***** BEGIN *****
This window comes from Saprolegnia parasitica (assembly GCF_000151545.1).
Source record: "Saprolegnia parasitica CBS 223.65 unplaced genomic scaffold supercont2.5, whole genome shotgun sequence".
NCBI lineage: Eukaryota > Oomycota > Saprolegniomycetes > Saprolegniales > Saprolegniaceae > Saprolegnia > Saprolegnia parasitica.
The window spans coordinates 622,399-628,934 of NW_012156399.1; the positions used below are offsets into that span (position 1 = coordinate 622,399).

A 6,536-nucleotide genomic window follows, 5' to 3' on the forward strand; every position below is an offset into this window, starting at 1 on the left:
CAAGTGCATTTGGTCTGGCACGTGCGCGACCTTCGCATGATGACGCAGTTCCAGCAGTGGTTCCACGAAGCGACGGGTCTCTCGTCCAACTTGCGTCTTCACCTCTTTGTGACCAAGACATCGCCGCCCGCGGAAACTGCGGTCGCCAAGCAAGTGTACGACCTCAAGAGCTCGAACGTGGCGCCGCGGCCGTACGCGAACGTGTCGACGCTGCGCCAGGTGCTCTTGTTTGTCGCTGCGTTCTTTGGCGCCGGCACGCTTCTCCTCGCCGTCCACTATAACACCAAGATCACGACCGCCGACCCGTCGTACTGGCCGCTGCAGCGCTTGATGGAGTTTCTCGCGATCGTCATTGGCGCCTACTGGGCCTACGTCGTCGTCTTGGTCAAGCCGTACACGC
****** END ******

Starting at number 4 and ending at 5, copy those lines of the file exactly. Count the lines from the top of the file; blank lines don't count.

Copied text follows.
The window spans coordinates 622,399-628,934 of NW_012156399.1; the positions used below are offsets into that span (position 1 = coordinate 622,399).

A 6,536-nucleotide genomic window follows, 5' to 3' on the forward strand; every position below is an offset into this window, starting at 1 on the left: